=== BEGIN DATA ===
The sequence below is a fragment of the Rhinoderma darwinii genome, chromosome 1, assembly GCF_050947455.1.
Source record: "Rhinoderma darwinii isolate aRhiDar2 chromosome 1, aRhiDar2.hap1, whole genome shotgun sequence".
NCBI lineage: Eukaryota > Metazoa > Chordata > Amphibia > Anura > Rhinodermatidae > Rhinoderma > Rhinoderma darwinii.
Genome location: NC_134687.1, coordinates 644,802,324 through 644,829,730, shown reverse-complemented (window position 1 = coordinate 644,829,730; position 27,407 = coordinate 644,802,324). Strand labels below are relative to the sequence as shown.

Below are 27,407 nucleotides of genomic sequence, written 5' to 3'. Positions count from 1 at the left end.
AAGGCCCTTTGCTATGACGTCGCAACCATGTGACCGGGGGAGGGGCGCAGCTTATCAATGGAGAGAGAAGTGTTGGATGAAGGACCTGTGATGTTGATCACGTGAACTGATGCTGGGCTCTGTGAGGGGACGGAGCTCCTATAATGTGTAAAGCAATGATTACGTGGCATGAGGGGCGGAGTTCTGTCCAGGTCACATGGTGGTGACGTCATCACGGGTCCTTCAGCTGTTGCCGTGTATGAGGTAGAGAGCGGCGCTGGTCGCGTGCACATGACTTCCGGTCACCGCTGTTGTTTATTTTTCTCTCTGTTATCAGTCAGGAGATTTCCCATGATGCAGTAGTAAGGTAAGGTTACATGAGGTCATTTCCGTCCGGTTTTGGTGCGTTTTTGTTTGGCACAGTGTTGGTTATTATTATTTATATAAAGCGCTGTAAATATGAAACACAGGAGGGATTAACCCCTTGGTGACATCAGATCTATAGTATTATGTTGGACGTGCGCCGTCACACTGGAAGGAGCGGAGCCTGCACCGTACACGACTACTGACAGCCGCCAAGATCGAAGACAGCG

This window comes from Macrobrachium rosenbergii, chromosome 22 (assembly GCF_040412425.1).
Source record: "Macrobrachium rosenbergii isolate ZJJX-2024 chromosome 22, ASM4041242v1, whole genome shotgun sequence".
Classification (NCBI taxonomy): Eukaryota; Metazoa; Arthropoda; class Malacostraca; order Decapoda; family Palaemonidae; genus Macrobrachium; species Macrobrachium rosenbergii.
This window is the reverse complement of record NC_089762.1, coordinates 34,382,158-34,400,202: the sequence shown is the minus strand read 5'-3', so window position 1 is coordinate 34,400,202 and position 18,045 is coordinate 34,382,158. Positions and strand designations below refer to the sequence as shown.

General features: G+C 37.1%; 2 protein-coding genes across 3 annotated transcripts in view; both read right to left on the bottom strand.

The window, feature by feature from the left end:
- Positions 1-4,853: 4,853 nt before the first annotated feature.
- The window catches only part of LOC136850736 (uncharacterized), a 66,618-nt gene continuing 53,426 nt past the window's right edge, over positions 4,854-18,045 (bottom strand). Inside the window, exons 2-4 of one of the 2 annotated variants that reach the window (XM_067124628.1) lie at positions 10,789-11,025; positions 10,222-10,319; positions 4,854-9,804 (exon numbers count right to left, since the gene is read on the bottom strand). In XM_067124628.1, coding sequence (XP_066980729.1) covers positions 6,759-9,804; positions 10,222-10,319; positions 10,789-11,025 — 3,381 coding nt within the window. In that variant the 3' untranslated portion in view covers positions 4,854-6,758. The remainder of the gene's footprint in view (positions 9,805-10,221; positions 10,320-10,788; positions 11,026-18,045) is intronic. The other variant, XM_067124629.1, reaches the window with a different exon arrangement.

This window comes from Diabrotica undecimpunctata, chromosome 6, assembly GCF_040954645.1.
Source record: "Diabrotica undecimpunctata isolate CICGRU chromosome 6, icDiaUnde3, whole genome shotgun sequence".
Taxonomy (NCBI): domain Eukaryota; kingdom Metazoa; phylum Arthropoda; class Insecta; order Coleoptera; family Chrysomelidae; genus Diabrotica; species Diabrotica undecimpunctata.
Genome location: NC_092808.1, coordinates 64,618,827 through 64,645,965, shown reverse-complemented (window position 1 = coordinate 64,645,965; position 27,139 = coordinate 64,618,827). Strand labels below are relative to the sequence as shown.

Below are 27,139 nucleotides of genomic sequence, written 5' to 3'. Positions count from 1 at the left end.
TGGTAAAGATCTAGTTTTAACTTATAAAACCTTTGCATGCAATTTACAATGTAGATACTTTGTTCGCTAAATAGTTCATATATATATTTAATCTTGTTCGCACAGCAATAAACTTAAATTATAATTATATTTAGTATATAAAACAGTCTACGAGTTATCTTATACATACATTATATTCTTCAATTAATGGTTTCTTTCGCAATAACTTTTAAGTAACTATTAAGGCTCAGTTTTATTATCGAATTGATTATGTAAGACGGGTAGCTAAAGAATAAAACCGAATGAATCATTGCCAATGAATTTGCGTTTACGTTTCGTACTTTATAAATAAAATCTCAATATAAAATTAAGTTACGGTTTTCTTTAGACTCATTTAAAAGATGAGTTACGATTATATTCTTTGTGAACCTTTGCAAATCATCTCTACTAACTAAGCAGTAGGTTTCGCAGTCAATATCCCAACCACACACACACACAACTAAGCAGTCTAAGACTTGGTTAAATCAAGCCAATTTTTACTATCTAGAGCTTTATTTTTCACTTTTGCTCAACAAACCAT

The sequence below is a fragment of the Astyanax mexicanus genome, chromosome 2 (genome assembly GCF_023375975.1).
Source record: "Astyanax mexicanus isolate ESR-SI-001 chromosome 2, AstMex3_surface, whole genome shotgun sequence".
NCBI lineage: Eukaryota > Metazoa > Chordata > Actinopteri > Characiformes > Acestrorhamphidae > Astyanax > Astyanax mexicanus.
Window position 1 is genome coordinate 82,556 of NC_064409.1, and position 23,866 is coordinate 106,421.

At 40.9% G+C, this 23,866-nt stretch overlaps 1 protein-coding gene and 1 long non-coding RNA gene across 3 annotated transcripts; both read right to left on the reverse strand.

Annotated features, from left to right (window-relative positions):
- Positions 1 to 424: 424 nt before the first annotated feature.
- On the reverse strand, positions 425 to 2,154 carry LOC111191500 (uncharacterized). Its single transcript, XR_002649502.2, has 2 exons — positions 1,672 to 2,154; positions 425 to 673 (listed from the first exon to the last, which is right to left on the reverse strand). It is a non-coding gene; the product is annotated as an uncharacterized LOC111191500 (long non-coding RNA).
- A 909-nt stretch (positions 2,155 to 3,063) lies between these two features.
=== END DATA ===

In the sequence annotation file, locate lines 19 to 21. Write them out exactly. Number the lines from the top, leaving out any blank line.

Below are 27,139 nucleotides of genomic sequence, written 5' to 3'. Positions count from 1 at the left end.
TGGTAAAGATCTAGTTTTAACTTATAAAACCTTTGCATGCAATTTACAATGTAGATACTTTGTTCGCTAAATAGTTCATATATATATTTAATCTTGTTCGCACAGCAATAAACTTAAATTATAATTATATTTAGTATATAAAACAGTCTACGAGTTATCTTATACATACATTATATTCTTCAATTAATGGTTTCTTTCGCAATAACTTTTAAGTAACTATTAAGGCTCAGTTTTATTATCGAATTGATTATGTAAGACGGGTAGCTAAAGAATAAAACCGAATGAATCATTGCCAATGAATTTGCGTTTACGTTTCGTACTTTATAAATAAAATCTCAATATAAAATTAAGTTACGGTTTTCTTTAGACTCATTTAAAAGATGAGTTACGATTATATTCTTTGTGAACCTTTGCAAATCATCTCTACTAACTAAGCAGTAGGTTTCGCAGTCAATATCCCAACCACACACACACACAACTAAGCAGTCTAAGACTTGGTTAAATCAAGCCAATTTTTACTATCTAGAGCTTTATTTTTCACTTTTGCTCAACAAACCAT

The sequence below is a fragment of the Astyanax mexicanus genome, chromosome 2 (genome assembly GCF_023375975.1).